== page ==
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Floyd Stewart is the captain of a unique flotilla on the South Shore


It’s winter and Floyd Stewart’s flotilla of miniature boats are stored for the winter. But in a few months, with the arrival of spring, Stewart will launch the flotilla in the waters of Little Big Harbour in Lockeport and the tourists will visit this unique attraction on the South Shore.

Stewart started building the boats about 25 years ago inspired by his then preschool grandson who tied a small boat on a string and dragged it along while he and Stewart were out in a bigger boat.

“I thought I must make some more,” Stewart says.

Since then, Stewart has built about 200 boats. The 2018 flotilla had about 32 boats. Even more floated in harbour in 2017. What 2019’s flotilla looks like has yet to be determined.

Some of his first boats were the Nina, Pinta, and Santa Maria, three ships from Christopher Columbus’ armada that explored the New World. Since then, Stewart has built everything from fishing trawlers to boats from songs. He made a replica of the Scotia Prince ferry, Cape Islander lobster boats, a crab boat from Alaska, the Queen Mary cruise ship, and even The Beatles’ Yellow Submarine.

“We all live in that one,” Stewart jokes.

He built a replica of the Edmund Fitzgerald, the American Great Lakes freighter than sank in a storm in Lake Superior in November 1975 and inspired the Gordon Lightfoot song, Wreck of the Edmund Fitzgerald. The replica was four feet long, took him a week to build and included a lot of realistic details. Stewart remembers watching that replica freighter in the water during a storm, the waves breaking on its hull. He wished he had a camera and thought about the ill-fated real ship and its crew of 29.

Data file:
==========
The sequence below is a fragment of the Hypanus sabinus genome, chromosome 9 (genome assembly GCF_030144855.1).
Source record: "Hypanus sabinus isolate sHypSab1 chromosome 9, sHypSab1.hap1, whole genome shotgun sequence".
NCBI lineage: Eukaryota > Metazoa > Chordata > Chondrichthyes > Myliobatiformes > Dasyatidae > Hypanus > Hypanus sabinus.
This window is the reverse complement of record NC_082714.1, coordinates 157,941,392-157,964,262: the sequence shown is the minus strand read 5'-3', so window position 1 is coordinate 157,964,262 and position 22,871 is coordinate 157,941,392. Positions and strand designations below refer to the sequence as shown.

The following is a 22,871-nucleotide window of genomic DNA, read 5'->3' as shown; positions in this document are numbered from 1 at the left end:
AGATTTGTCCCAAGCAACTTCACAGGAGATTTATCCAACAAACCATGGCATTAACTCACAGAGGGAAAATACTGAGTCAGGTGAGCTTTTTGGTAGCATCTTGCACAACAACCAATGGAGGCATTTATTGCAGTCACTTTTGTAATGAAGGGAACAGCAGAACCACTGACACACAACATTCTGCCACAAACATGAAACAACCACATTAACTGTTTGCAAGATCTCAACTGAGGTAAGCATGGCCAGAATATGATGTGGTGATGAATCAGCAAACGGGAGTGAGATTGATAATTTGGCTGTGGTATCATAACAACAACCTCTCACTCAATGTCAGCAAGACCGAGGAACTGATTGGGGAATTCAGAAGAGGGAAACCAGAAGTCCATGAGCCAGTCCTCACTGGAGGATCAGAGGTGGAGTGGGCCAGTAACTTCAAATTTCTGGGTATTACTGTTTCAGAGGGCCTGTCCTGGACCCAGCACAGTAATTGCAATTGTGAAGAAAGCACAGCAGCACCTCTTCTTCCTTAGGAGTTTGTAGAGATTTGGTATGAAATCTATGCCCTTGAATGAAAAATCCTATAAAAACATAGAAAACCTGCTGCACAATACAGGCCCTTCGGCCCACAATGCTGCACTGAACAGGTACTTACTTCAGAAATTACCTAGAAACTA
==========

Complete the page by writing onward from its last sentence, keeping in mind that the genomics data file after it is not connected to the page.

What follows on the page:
“I used to make them pretty realistic looking back then,” Stewart says.

The boats are made from Styrofoam, which he says floats well, although he has made wooden boats. The boats are painted in bright colours and the sailboats have fabric sails. The boats stand out as they bob along in the waters of the harbour. They can easily be spotted from the road as visitors drive past.

Stewart says he’s had visitors from around the world stopping by to see the flotilla. They come from the U.S., Australia, Europe, Russia, and Japan. One of his neighbours built a bench where visitors can sit and take in the view, which also includes a miniature lighthouse perched on a rock in near the shore. He keeps a guest book that visitors can sign. He says he get beautiful comments from guests saying the flotilla made their day. When people stop signing, that’s when he takes in the boats for the season. While it’s free to visit, Stewart does accept donations, which go back to making more boats.

“I make them for people to enjoy,” Stewart says. “People ask me to sell them, but they belong to you anyway.”

Stewart is 85 now and lives alone in the house where he was born and where his mother was born, too. The harbour where the boats float is just across the street. He’s always worked on boats, repairing them and so on. The wharf from where he launches the boats is a bit weary and needs some repairs. He also built a shed where he stores the boats in the winter. But being the captain of the flotilla keeps him going.

“I keep saying, ‘This is the last one I’ll make,’ and then spring comes and I put them out again,” Stewart says.

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